Potato hamster, as she will forever live in our memories. At least until we purchase Potato II from the local pet store. Likely tomorrow. Image: Flickr/dgtecnozero cc license

Alas, Potato Hamster remains at large and every day our hopes grow dimmer. In the summer, we tend to live with our doors open — out front there are cats and out back there are coyotes and hawks. And I fear that even if she hasn’t fallen prey to something toothsome, she may be forever doomed to roam our heating system like the eyeless fish in Smeagol’s pond.

How dim are our hopes? Well, that depends on exactly how you interpreted last week’s puzzle, which read as follows:

There are four rooms where Potato might be, plus the heating system, plus outside, all with equal probability. If she’s outside or in the heating system, she’s toast. (We refer to this as “having an adventure.”) Every night, we put flour-coated cookie sheets in three rooms and a garbage can trap in the fourth; if she’s in a room, there’s an 80 percent chance her tracks will show up on a sheet or she’ll end up in the can. If her tracks show up on a sheet, add 20 percent to our overall chance of capturing Potato. If she’s in the can, game over. Of course, every night she’s on the move and re-randomizes her probability of being in the heating system or outside, which is also game over.

What are our daily chances of recapturing Potato?

Here’s the Discussion section (or perhaps “Results” mashed-up with “Discussion”?):

Of course every night, Potato has 4/6 or .66 probability of surviving. But catching her is another proposition entirely. She is only caught in the 1/6 room that contains the trash can, and then only 80% of the time, and so each night, she has a .16*.8=.13 chance of being captured. But that’s just the start. Each night, there is also a 2/6 or .33 probability she will venture outside or into the vents ne’er to be seen again.

And now’s when it gets especially tricky. As you remember from stats 101, probability is not summative — you can’t just add her .13 chance of nightly capture until at .13+.13+.13+.13+.13+.13+.13 you’re 91% sure to catch her. And neither does a .33 probability of venturing into the wild unknown each night mean that after three days she’s 99% gone. Add to that the slightly ambiguous influence of the added 20 percent if her footprints happen to show up on a floured cookie board and you’ve got quite the conundrum.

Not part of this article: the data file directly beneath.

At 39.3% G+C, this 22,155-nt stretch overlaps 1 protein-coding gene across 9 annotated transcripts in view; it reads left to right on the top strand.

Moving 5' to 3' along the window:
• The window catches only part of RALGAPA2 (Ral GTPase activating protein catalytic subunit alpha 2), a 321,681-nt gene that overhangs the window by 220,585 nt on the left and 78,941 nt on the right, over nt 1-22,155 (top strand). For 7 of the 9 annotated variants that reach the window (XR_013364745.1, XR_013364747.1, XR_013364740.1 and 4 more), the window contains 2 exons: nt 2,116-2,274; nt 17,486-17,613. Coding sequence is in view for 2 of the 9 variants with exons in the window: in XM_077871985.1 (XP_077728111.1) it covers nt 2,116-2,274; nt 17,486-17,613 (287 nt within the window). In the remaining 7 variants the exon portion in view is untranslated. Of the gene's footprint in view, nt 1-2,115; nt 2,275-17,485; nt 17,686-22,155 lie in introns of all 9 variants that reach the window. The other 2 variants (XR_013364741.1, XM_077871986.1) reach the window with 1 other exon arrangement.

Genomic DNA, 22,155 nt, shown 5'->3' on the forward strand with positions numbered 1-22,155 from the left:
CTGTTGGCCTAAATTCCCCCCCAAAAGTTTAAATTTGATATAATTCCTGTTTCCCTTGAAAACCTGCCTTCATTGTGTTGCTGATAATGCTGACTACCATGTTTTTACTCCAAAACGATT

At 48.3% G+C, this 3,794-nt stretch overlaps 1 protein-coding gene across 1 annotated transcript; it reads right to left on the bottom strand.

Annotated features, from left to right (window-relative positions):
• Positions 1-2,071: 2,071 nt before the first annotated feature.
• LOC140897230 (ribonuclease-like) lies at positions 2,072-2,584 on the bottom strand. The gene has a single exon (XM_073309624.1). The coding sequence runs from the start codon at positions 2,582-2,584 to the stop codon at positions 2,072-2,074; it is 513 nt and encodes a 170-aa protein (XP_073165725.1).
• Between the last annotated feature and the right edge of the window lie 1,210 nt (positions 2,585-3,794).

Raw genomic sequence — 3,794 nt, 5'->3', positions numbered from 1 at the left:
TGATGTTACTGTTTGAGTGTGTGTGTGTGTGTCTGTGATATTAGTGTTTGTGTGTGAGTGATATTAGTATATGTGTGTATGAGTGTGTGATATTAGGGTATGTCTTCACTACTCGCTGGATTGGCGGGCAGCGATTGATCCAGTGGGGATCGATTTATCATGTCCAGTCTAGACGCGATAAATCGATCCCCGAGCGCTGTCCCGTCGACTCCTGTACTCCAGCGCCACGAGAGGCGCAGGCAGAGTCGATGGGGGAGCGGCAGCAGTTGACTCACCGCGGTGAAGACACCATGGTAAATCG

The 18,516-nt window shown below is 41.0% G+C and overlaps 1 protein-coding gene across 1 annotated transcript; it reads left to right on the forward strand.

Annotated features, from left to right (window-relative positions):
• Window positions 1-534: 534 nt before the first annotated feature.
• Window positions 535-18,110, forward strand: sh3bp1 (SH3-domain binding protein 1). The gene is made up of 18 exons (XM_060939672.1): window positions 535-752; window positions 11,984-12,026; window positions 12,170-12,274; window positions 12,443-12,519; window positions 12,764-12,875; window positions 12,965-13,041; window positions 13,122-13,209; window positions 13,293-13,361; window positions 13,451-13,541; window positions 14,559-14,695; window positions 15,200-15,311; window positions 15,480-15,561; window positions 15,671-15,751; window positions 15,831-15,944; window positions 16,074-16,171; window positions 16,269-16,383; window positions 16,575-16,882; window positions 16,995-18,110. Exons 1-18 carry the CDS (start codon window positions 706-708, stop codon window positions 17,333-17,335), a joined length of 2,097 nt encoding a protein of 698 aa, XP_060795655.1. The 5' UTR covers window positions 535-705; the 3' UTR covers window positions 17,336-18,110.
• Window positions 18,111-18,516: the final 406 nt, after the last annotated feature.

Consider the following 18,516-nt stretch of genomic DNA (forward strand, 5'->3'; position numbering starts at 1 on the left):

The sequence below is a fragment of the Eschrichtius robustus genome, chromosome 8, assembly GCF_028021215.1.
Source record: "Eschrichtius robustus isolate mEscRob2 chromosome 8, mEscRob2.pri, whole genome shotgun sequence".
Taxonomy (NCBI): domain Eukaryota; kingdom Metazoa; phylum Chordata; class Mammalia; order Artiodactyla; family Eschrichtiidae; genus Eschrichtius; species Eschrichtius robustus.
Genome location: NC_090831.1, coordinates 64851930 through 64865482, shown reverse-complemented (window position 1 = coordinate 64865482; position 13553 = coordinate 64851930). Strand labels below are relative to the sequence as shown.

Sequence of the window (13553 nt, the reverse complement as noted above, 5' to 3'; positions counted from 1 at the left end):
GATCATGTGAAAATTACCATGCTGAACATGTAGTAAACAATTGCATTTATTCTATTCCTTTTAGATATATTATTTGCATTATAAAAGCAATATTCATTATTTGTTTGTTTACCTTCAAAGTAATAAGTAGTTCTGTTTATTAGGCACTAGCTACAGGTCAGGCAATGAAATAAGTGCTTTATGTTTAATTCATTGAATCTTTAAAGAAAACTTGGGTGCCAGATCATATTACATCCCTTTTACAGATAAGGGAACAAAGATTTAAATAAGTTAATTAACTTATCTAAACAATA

How I meant that darn cookie sheet thing to work is that in a night after seeing her footprints, you’d have .13+.20=.33 probability of catching Potato (add 20% to the natural 13% chance of capture). But you’re not going to see footprints every night. In fact, you’ve got 3/6*.8=.4 chance of seeing footprints. And so instead of adding 20% for footprints, you add 20% of the *chance* of seeing footprints, or .2*.4=.8 or 8% increased chance every night but the first of catching Potato due to the influence of the cookie sheets (which I should mention were dumped by labradors and tracked throughout the house by kids, creating much more trouble than their 8% was worth…) (Oh, and another parenthetical: Thom asked how the cookie sheet was supposed to provide this benefit in the first place — I was imagining that if you saw prints, you’d move the trashcan to that room.)


So put it all together:

• .13 probability each night of catching the hamster

• .33 probability each night of losing the hamster forever

• An added .8 every night but the first for the influence of floured cookie sheets

The way I like to think of it is this:

• The first night is obvious: a .13 probability of catching Potato.

• You have a .13+.8=.21 chance of catching her every subsequent night she remains (safely) at large.

• So what are the chances she’s around on night #2? It’s always .66 times the previous probability.

• So night 1 = .13; night 2=.21*.66=.14; night 3=.21*.66*.66=.09; night 4=.21*.66*.66*.66=.06; etc.

(Here’s a neat little corollary question that you can answer in the comments, if you like: what’s the cumulative probability of catching Potato, ever?)

At least that’s how I *meant* it to work. I accepted a couple different interpretations of the “add 20%” rule, and the winner under those somewhat less restrictive guidelines of this week’s $50 ThinkGeek gift certificate is…Patrick!

The rest of us can use the code GEEKDAD68JH to get $10 off a $50 ThinkGeek order.




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